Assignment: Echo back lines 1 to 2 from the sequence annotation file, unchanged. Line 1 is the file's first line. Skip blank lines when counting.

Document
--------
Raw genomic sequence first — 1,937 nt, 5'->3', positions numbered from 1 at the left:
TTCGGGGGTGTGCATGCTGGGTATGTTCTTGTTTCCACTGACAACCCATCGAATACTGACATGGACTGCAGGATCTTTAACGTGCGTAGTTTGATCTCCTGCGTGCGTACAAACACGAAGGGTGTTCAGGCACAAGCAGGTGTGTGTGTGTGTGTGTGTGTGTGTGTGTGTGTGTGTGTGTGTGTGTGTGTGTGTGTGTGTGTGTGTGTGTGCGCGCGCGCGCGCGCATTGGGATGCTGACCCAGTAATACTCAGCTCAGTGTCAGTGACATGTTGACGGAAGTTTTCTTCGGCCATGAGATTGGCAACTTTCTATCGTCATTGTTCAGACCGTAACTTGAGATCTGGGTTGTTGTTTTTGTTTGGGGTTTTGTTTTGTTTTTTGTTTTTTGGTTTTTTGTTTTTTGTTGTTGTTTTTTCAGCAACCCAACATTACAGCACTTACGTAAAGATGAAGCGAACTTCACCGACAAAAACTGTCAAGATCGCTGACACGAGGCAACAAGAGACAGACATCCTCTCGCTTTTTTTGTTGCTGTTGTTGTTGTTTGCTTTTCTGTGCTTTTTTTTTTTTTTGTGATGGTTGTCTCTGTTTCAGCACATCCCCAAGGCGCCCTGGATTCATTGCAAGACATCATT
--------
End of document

Raw genomic sequence first — 1,937 nt, 5'->3', positions numbered from 1 at the left:
TTCGGGGGTGTGCATGCTGGGTATGTTCTTGTTTCCACTGACAACCCATCGAATACTGACATGGACTGCAGGATCTTTAACGTGCGTAGTTTGATCTCCTGCGTGCGTACAAACACGAAGGGTGTTCAGGCACAAGCAGGTGTGTGTGTGTGTGTGTGTGTGTGTGTGTGTGTGTGTGTGTGTGTGTGTGTGTGTGTGTGTGTGTGTGTGTGCGCGCGCGCGCGCGCATTGGGATGCTGACCCAGTAATACTCAGCTCAGTGTCAGTGACATGTTGACGGAAGTTTTCTTCGGCCATGAGATTGGCAACTTTCTATCGTCATTGTTCAGACCGTAACTTGAGATCTGGGTTGTTGTTTTTGTTTGGGGTTTTGTTTTGTTTTTTGTTTTTTGGTTTTTTGTTTTTTGTTGTTGTTTTTTCAGCAACCCAACATTACAGCACTTACGTAAAGATGAAGCGAACTTCACCGACAAAAACTGTCAAGATCGCTGACACGAGGCAACAAGAGACAGACATCCTCTCGCTTTTTTTGTTGCTGTTGTTGTTGTTTGCTTTTCTGTGCTTTTTTTTTTTTTTGTGATGGTTGTCTCTGTTTCAGCACATCCCCAAGGCGCCCTGGATTCATTGCAAGACATCATT